Povestea dragostei

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Povestea dragostei (1977) is a “photo-mix” Romanian fairytale film by Ion Popescu-Gopo that freely adapts Ion Creangă’s classic tale Povestea porcului. Popescu-Gopo’s lifelong interest in the early animated features produced by Walt Disney heavily influenced Povestea dragostei, particularly in the use of animation and musical numbers. Like Dunderklumpen! (1974) animation cells are printed over exposed film to create the illusion that actors and physical spaces are interacting with cartoon characters.

The fairytale tells of an old childless couple (Eugenia Popovici and Mircea Bogdan) living in medieval times who, out of desperation, adopt a young boy in a space suit who has crash landed in the forest near their hut. They raise the alien boy as their own and when he is of age, he builds a bridge from the castle of a prince to that of the king (Dan Ionescu) in exchange for the princess’ hand and half the kingdom. However, when the princess burns the cosmonaut suit, the orphaned alien is taken away. The princess pursues him to the cosmic Wax Monastery where they are reunited.

Popescu-Gopo added the science fiction element to Creangă’s story to make the fable presumably more contemporary. This change, as well as the focus on the elderly couple in the first half of the film, invites comparisons with the Superman mythos. Both narratives feature the symbiotic relationship at the foreground. In exchange for learning human customs and morality, the alien being bestows the use of their power onto the surrogate parents.

The second half of Povestea dragostei shifts the focus to that of the Princess (Diana Lupescu). Themes of marriage are explored through her perspective before she sets off on her quest. What’s interesting is that the “other” of the alien is only ever seen from the perspective of the characters around him. The alien being himself (Marian Stanciu) remains generally mysterious and ill defined. He is a creature of myth, removed from the human emotions that determine the actions of his adopted parents and his wife the Princess.

Povestea dragostei is, until the quest for the Wax Monastery, a rather boiler plate fairy tale film in terms of its cinematographic designs; akin to films like The Golden Horns (1973). However, once the Princess boards the ladder and takes off into the starry cosmos, Povestea dragostei erupts into a veritable fantasia. It is in this section of the film that the animated character of Cicy is introduced. The musical number in which the Princess befriends the bird-like Cicy seems an obvious nod to the Disney production The Three Caballeros (1944).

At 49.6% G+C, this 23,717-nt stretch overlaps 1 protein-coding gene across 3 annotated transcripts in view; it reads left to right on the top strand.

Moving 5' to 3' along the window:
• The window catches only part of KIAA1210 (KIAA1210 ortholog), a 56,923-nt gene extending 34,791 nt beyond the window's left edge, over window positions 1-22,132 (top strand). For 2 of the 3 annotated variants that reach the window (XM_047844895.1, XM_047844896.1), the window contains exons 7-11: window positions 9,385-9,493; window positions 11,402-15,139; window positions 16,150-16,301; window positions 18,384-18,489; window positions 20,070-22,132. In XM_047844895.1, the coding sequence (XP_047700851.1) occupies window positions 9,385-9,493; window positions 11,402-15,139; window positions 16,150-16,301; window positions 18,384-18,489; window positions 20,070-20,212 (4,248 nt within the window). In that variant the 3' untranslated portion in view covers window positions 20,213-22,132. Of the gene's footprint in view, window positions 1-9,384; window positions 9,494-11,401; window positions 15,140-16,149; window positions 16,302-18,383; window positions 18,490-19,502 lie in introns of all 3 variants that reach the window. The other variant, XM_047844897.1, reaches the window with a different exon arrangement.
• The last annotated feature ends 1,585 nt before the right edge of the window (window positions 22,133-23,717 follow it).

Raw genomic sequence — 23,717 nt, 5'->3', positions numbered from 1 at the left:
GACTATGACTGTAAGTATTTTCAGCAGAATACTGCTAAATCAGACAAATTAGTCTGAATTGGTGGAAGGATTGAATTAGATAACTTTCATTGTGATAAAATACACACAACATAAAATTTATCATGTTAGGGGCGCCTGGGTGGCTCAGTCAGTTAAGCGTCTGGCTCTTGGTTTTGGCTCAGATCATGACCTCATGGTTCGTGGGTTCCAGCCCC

Once the Princess arrives at the Wax Monastery she discovers a kingdom ruled by women in which the husbands, after the wedding night, are immediately disposed of. The landscape of this mystical realm deep in outer space is alive with dancers swaying and contorting in a sea of fog. The production design is gorgeous and provocative; like a sequence out of The Tales Of Hoffmann (1951). Before her husband can be executed by the Queen of the Wax Monastery, the Princess intervenes by inciting a sexual revolution among the frustrated princesses. No sooner do all the girls have a male dance partner is it announced, via voiceover, that they all lived happily ever after.

The notion that “love” is barbaric, as stated by the Queen (Carmen Stănescu), effectively sets up the coup of the princesses. “Love”, as evidenced earlier in the film, is what bound the intergalactic traveler to earth. When the Princess reintroduces the concept of “love” and the notion that husbands can be useful for more than one night, Popescu-Gopo is essentially pitting the sexual revolution and youth movements of the day against the Socialist Republic of Romania. It’s a political statement in the guise of a cartoonish adventure not dissimilar to Yellow Submarine (1968) but with far more urgent stakes.

Ion Popescu-Gopo set out to make Povestea dragostei in the grand Hollywood tradition of the spectacle and succeeded. It’s an odd film to be sure, but the combination of its technical achievements and ingenuity make it an essential text in the history of Romanian cinema. Unfortunately the copies of the film that are readily available in the United States are in the wrong aspect ratio, not to mention the state of the source prints. Povestea dragostei is a film the deserves rediscovery in the West that should take its place among the significant children’s entertainments of the seventies.